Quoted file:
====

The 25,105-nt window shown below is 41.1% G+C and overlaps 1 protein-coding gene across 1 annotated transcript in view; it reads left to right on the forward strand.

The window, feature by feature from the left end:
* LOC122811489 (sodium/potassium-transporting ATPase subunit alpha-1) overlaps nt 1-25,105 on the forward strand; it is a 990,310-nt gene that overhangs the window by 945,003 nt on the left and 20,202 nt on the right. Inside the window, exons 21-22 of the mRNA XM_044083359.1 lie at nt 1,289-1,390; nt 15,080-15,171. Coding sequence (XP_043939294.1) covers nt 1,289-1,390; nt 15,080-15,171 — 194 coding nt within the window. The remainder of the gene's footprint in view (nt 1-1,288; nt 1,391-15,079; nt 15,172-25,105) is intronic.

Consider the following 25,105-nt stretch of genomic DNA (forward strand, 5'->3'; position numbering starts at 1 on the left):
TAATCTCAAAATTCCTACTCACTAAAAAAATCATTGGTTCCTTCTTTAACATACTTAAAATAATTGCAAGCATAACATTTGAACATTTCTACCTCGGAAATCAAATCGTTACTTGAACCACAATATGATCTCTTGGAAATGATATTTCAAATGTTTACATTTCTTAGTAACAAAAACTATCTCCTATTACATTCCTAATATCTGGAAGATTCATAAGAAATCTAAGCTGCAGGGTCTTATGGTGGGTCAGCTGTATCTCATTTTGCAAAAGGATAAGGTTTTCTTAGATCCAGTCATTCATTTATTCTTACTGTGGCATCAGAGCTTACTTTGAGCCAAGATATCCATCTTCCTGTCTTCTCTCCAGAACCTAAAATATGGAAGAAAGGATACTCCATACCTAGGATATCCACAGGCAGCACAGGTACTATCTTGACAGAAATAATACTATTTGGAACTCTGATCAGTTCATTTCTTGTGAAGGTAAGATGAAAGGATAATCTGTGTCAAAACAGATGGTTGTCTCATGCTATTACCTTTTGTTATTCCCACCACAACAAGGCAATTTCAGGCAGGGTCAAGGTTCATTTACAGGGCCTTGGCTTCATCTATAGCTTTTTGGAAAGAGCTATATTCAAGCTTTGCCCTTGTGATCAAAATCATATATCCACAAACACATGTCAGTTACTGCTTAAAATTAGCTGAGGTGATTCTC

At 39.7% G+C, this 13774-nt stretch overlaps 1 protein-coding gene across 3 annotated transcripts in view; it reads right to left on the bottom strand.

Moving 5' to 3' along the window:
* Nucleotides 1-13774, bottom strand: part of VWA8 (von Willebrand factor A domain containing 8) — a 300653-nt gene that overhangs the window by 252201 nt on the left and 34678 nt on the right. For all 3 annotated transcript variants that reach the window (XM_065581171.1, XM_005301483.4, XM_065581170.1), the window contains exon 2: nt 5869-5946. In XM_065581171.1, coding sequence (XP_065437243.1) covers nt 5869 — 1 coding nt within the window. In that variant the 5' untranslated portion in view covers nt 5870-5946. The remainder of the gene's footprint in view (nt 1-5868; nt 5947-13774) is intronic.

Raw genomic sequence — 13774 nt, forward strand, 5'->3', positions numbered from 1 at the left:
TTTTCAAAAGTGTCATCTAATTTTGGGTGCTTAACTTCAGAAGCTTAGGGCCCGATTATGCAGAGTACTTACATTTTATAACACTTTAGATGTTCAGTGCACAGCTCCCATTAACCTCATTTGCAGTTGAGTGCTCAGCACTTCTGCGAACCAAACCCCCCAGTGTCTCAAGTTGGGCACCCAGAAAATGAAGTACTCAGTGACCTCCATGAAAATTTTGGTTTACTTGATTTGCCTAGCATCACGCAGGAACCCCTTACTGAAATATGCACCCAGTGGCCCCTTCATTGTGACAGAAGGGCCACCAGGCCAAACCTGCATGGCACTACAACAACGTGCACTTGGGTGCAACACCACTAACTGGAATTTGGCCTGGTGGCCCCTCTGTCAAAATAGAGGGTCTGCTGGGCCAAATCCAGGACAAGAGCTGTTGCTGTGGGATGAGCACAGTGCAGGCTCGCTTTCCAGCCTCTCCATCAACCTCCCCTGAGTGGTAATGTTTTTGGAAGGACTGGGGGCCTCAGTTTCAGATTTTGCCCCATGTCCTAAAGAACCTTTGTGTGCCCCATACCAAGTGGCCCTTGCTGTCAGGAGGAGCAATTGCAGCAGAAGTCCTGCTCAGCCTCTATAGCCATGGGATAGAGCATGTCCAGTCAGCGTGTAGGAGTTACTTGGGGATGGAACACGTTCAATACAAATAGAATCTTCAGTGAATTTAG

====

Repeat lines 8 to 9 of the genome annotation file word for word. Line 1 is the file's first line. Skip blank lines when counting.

* Nucleotides 1-13774, bottom strand: part of VWA8 (von Willebrand factor A domain containing 8) — a 300653-nt gene that overhangs the window by 252201 nt on the left and 34678 nt on the right. For all 3 annotated transcript variants that reach the window (XM_065581171.1, XM_005301483.4, XM_065581170.1), the window contains exon 2: nt 5869-5946. In XM_065581171.1, coding sequence (XP_065437243.1) covers nt 5869 — 1 coding nt within the window. In that variant the 5' untranslated portion in view covers nt 5870-5946. The remainder of the gene's footprint in view (nt 1-5868; nt 5947-13774) is intronic.

Raw genomic sequence — 13774 nt, forward strand, 5'->3', positions numbered from 1 at the left: